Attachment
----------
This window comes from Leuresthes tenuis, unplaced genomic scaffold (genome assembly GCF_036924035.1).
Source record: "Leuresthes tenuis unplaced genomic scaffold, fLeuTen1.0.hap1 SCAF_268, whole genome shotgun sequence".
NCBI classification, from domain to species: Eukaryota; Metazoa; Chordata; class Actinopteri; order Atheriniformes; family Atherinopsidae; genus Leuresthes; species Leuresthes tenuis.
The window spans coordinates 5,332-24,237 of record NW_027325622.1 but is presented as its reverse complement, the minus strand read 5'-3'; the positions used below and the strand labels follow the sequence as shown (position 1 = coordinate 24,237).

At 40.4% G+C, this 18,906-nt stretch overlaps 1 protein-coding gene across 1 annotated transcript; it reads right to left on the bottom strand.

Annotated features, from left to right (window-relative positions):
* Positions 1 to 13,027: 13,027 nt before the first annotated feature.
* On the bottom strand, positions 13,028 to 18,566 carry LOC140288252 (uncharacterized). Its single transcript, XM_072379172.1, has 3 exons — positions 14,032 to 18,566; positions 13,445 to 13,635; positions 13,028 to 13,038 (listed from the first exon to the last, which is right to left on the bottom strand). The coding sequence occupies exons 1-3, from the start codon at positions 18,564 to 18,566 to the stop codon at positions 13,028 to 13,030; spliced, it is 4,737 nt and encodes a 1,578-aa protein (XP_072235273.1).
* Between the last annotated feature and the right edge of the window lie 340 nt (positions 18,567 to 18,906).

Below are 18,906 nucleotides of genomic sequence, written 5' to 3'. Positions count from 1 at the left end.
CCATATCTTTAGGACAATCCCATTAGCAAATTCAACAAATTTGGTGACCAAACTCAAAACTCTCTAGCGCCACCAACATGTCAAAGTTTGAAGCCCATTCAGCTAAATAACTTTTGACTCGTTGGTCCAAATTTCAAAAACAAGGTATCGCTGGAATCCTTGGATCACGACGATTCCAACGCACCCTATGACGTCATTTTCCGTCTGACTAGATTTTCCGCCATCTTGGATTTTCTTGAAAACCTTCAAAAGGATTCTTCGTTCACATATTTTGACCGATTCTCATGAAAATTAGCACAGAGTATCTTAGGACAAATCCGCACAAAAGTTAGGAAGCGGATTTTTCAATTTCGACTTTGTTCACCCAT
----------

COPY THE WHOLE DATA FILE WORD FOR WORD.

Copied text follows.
This window comes from Leuresthes tenuis, unplaced genomic scaffold (genome assembly GCF_036924035.1).
Source record: "Leuresthes tenuis unplaced genomic scaffold, fLeuTen1.0.hap1 SCAF_268, whole genome shotgun sequence".
NCBI classification, from domain to species: Eukaryota; Metazoa; Chordata; class Actinopteri; order Atheriniformes; family Atherinopsidae; genus Leuresthes; species Leuresthes tenuis.
The window spans coordinates 5,332-24,237 of record NW_027325622.1 but is presented as its reverse complement, the minus strand read 5'-3'; the positions used below and the strand labels follow the sequence as shown (position 1 = coordinate 24,237).

At 40.4% G+C, this 18,906-nt stretch overlaps 1 protein-coding gene across 1 annotated transcript; it reads right to left on the bottom strand.

Annotated features, from left to right (window-relative positions):
* Positions 1 to 13,027: 13,027 nt before the first annotated feature.
* On the bottom strand, positions 13,028 to 18,566 carry LOC140288252 (uncharacterized). Its single transcript, XM_072379172.1, has 3 exons — positions 14,032 to 18,566; positions 13,445 to 13,635; positions 13,028 to 13,038 (listed from the first exon to the last, which is right to left on the bottom strand). The coding sequence occupies exons 1-3, from the start codon at positions 18,564 to 18,566 to the stop codon at positions 13,028 to 13,030; spliced, it is 4,737 nt and encodes a 1,578-aa protein (XP_072235273.1).
* Between the last annotated feature and the right edge of the window lie 340 nt (positions 18,567 to 18,906).

Below are 18,906 nucleotides of genomic sequence, written 5' to 3'. Positions count from 1 at the left end.
CCATATCTTTAGGACAATCCCATTAGCAAATTCAACAAATTTGGTGACCAAACTCAAAACTCTCTAGCGCCACCAACATGTCAAAGTTTGAAGCCCATTCAGCTAAATAACTTTTGACTCGTTGGTCCAAATTTCAAAAACAAGGTATCGCTGGAATCCTTGGATCACGACGATTCCAACGCACCCTATGACGTCATTTTCCGTCTGACTAGATTTTCCGCCATCTTGGATTTTCTTGAAAACCTTCAAAAGGATTCTTCGTTCACATATTTTGACCGATTCTCATGAAAATTAGCACAGAGTATCTTAGGACAAATCCGCACAAAAGTTAGGAAGCGGATTTTTCAATTTCGACTTTGTTCACCCAT